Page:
Co-Chairs of ERA
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Valerie D’Astous is a babyboomer, who returned to academia following a career in nursing and raising her four children. She has international roots and attachments. She grew up in Montreal, Canada. Moved with her husband and children to Salt Lake City, Utah and is now completing a PhD in Gerontology at King’s College London. Valerie obtained two M.Sc. degrees (Human Development & Social Policy, and Gerontology) at the University of Utah where she was also employed in an adjunct teaching position prior to coming to King’s College London. Her overarching academic interests are situated in the circumstances of ageing vulnerable populations. Her PhD research focuses on the health care and supportive needs of adults with Autism Spectrum Disorder. Of particular concern is maintaining their wellbeing post parental caregiving.  She is deeply committed to making research count to positively impact the lives of older people. Moreover Valerie is passionate about gerontology and believes collectively we can raise awareness and learn from each other through our association with the British Gerontology Society.


Incoming Chair of ERA:

Originally from Whitehorse, Yukon, Theodore developed an interest in gerontology early on. By age 12 he was volunteering at a long-term care facility; a decade later he conducted a BSc with Specialisation in Psychology at the University of Alberta, which included a year as a Research Intern in a dementia care facility. 

Upon completion of his undergraduate studies, Theodore emigrated to Ireland to complete a MSc in Applied Social Research at Trinity College Dublin. After working as a Research Officer at the Royal College of Surgeons in Ireland he joined the Cambridge Institute of Public Health to pursue his doctoral studies at the University of Cambridge. Theodore’s primary interests are in positive aspects of ageing, e.g. resilience, and applying longitudinal modelling techniques within a life course epidemiological framework.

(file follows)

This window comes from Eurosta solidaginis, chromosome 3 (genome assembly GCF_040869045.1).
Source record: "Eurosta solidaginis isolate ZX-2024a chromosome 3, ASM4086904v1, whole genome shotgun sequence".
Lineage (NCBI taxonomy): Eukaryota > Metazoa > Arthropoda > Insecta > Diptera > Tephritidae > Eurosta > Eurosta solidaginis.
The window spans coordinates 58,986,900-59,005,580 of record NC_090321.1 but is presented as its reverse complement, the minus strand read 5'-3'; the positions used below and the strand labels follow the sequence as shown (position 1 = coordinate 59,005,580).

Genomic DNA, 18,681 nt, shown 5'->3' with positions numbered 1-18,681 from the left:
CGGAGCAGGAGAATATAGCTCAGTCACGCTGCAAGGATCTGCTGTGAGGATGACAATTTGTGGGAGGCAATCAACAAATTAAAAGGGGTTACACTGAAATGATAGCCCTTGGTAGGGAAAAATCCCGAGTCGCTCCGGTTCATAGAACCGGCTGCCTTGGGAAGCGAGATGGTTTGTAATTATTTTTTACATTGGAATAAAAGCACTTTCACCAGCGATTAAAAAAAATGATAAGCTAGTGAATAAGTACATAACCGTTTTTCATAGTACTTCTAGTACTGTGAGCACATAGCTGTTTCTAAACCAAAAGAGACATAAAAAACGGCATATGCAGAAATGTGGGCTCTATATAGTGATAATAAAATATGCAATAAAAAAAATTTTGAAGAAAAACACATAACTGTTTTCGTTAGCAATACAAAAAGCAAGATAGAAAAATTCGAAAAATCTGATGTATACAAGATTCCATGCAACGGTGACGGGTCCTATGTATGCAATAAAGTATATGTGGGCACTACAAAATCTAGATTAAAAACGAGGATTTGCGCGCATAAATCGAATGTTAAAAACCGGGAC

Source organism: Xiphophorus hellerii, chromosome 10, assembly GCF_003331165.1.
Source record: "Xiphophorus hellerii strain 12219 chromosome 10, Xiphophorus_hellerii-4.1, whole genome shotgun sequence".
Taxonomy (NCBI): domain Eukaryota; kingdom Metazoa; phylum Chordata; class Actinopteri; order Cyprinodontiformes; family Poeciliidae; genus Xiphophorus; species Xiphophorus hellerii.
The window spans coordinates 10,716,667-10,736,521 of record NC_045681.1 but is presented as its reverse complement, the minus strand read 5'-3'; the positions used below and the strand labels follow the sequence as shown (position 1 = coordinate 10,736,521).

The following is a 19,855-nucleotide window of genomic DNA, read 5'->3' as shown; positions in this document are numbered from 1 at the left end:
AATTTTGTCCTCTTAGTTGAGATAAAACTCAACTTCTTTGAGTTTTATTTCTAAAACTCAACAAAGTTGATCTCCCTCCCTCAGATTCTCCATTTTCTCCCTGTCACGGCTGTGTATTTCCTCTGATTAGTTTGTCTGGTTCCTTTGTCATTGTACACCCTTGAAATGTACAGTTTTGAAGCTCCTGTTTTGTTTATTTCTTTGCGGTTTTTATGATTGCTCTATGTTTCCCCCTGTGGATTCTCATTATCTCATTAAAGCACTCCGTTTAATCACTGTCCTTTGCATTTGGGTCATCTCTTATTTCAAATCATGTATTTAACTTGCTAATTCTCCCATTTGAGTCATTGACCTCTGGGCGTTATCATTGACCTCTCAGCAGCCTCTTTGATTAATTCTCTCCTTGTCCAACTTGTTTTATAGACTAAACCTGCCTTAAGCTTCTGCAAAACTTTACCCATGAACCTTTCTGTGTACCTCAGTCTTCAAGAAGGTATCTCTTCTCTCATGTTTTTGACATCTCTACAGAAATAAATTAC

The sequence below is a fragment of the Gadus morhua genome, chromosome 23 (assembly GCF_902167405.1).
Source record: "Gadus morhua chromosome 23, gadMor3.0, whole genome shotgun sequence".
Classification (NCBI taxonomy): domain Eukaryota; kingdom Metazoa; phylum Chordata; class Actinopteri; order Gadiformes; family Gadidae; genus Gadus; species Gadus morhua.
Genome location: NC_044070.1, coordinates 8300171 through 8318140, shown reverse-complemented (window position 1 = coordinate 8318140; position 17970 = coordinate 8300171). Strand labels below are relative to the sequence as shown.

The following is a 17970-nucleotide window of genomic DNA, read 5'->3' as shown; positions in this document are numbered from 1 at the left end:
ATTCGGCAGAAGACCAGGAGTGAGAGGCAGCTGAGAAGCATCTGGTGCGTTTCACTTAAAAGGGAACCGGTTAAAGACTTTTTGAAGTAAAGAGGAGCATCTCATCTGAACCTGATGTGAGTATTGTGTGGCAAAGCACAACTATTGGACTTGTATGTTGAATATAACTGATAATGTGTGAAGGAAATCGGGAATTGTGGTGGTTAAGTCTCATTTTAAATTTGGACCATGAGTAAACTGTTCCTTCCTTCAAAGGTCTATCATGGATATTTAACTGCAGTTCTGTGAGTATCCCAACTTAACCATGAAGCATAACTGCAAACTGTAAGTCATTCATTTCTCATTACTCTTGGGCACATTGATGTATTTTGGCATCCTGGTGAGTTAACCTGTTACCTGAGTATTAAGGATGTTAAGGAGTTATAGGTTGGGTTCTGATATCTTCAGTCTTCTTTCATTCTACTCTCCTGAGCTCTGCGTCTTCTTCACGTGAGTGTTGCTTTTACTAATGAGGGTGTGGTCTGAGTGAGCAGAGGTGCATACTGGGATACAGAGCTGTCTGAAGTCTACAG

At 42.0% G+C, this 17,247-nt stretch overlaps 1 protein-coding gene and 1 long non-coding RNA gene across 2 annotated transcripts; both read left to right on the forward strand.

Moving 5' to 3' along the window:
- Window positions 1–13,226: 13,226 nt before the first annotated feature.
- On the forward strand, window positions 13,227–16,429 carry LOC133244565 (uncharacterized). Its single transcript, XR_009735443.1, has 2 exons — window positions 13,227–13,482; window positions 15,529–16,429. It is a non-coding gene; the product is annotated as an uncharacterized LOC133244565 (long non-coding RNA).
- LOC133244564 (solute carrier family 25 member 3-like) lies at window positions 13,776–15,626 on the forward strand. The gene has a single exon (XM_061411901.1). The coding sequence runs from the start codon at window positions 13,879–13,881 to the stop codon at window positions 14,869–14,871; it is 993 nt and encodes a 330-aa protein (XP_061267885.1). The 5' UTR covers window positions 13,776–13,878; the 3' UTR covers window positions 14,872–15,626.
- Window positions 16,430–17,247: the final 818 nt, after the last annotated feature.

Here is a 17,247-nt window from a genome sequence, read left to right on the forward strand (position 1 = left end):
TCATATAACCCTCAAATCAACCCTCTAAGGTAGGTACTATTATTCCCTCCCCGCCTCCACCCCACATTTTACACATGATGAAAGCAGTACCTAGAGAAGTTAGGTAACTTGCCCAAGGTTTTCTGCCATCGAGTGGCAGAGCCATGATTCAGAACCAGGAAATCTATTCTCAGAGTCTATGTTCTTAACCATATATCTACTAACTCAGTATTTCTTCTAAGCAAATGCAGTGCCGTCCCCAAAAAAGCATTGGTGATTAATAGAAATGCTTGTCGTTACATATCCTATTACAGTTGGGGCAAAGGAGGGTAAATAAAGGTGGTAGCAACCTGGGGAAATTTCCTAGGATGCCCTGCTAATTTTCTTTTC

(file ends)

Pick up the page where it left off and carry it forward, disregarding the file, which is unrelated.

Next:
Deb Morgan (debmor123@fsmail.net)

Haley Wright (hayley.wright@coventry.ac.uk)

Alexandra Hillman (hillmanae1@cardiff.ac.uk).

Alexandra Hillman is a medical sociologist whose work focusses on the treatment and care of older people. Over the past five years she has been working in the field of dementia.  Alexandra works at WISERD – Wales Institute of Social & Economic Research, Data & Methods – based at Cardiff University. She is currently working on the ESRC funded study entitled: ‘Improving the experience of dementia and enhancing active life: living well with dementia’ The IDEAL study, where she is undertaking qualitative research with people with dementia and their families to identify factors that impact on their ability to live well with the condition.  In her previous project- funded as part of a Wellcome trust Society and Ethics Postdoctoral Fellowship award- she explored the social and ethical implications of ‘early’ diagnosis of Alzheimer's disease and other dementias.

Deborah Morgan
is a researcher at the Centre for Innovative Ageing at Swansea University, where she is a thematic lead on the Future of Ageing Research development group. She also teaches on the Health and Ageing Module of the MSc in Gerontology and Ageing Studies. Deborah has six years’ experience as a researcher, having worked on projects at Swansea University, Cardiff University and the University of South Wales, on a range of health and social care projects. Most recently she has worked on a collaborative project with Brunel University exploring the mobility needs of people with disabilities.Her research interests include Loneliness and Social Isolation, Later Life, Chronic Illness, Disability, Social Care, New Ageing Populations, Lifecourse Perspectives, Social Inequalities, Public Health and Substance Misuse in Later Life. Deborah has recently completed her PhD exploring Transitions in Loneliness and Social Isolation in Later Life.

Hayley Wright is a postdoctoral Research Associate at Coventry University, in the Centre for Research in Psychology, Behaviour and Achievement. She has been interested in cognitive neuropsychology since her undergraduate degree in Applied Psychology, and her PhD thesis investigated the alleviation of visual attention deficits after stroke. More recently, she has developed an interest in cognitive ageing and decline in the general population. Through her research, she intends to investigate and promote the modifiable lifestyle factors which help to protect cognitive function and wellbeing in older age. She has a keen interest in research into earlier and more accurate detection of dementia, and the provision of tailored support for people with dementia and their families and carers. She maintains an active interest in the cognitive neuropsychology of stroke and dementia, and in the development of assessments to detect subtle nuances in cognitive impairment and behavioural manifestations in these groups.